Almost 37 years ago to the day, during the fiery aftermath of an early Margaret Thatcher budget, the prime minister was allegedly challenged to name just two economists who endorsed her agenda of cutting public spending in the midst of recession – a prescription that was otherwise sending waves through orthodox academic thinking. “Alan Walters, and Professor Patrick Minford,” she is said to have replied – before later remarking, “thank goodness they didn’t ask for three.”
The importance of those 1980s budgets feels a far cry from the subdued status of last week’s spring statement. But make no mistake, just as it was in the early 1980s, significant and structural economic reform is once again discernible on the UK’s political breeze – albeit currently blowing harder outside government than within.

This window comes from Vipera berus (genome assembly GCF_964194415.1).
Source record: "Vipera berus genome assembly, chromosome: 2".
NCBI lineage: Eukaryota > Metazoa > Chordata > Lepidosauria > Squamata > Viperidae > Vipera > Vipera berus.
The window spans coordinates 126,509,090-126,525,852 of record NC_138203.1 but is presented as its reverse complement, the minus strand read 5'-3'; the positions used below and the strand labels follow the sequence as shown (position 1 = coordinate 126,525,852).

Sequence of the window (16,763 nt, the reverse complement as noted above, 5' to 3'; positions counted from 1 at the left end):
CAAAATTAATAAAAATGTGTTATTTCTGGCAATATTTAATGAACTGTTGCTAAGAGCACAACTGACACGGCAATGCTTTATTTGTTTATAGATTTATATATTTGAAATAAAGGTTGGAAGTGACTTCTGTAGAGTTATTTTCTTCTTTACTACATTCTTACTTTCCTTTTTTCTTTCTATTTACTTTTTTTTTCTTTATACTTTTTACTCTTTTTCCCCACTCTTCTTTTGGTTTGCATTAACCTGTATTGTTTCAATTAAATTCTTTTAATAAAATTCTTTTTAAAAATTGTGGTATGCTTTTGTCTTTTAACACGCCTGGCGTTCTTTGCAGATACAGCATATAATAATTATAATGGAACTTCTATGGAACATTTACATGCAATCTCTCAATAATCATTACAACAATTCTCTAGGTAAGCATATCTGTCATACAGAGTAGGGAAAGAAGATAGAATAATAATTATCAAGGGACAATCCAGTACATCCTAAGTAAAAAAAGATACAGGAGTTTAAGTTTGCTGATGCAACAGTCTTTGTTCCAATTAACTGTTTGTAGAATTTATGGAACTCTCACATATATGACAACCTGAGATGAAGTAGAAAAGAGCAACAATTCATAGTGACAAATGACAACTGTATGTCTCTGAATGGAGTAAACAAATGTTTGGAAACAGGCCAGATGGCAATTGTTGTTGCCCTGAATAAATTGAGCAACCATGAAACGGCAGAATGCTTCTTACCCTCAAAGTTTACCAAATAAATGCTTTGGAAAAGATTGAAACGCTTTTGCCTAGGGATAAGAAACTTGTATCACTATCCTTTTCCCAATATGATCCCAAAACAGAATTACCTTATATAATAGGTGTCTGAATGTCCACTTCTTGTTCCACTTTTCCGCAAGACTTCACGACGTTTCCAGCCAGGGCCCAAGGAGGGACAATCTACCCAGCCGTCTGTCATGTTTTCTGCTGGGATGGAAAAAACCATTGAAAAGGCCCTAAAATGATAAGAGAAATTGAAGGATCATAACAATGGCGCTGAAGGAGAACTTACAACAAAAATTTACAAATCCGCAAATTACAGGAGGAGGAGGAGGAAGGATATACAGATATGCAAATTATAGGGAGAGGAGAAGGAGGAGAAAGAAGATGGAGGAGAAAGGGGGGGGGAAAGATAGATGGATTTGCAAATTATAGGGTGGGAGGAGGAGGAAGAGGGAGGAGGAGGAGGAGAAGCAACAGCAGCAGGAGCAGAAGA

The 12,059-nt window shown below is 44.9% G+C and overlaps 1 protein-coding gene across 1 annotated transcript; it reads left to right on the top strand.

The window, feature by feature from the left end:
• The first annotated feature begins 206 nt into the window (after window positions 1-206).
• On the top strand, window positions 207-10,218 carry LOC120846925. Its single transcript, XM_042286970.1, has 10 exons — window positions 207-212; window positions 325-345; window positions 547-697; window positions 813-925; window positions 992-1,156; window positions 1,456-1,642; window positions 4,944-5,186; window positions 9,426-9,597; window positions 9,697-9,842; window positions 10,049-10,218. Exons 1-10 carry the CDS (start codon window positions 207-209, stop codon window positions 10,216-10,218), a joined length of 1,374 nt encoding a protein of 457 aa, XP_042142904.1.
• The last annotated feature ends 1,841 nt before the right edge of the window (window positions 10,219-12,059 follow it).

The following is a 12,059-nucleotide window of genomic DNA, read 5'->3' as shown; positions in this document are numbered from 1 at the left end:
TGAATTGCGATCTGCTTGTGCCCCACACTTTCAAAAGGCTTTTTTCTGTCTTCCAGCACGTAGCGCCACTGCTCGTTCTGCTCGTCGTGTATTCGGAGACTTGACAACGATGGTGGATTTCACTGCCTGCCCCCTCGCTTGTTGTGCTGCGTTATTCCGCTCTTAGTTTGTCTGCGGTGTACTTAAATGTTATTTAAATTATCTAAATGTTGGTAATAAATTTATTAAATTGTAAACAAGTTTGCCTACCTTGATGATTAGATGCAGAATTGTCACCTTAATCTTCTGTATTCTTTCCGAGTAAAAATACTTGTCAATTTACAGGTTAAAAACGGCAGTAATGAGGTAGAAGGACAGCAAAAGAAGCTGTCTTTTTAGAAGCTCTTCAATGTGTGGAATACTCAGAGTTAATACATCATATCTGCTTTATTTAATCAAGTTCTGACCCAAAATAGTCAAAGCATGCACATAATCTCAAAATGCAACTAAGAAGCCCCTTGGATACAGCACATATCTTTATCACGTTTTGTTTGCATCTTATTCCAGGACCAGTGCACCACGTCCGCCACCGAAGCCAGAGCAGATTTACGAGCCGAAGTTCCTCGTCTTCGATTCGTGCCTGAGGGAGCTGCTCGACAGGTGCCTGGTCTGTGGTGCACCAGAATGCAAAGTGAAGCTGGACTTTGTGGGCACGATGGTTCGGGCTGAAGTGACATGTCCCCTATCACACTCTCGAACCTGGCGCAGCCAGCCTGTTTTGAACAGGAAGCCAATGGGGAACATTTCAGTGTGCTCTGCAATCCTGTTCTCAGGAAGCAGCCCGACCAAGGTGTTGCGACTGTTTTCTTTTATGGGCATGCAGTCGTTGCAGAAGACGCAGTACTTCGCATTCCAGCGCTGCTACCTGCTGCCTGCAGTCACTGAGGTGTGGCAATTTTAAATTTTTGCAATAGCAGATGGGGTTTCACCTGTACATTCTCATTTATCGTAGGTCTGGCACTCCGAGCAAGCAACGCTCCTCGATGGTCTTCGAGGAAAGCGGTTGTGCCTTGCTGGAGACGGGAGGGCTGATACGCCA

The past week is a case in point. Either side of the spring statement, and among the Brexit-dominated bulletins, news about radical domestic policy ideas still managed to cut through. In fact, it punctuated the debate twice, with two seemingly similar but nonetheless differing proposals. If a future prime minister is ever inclined to deliver the most redistributive overhaul of the UK’s tax and welfare system since world war two, they would be able to pass the “name two economists” test on the strength of the past nine days alone.
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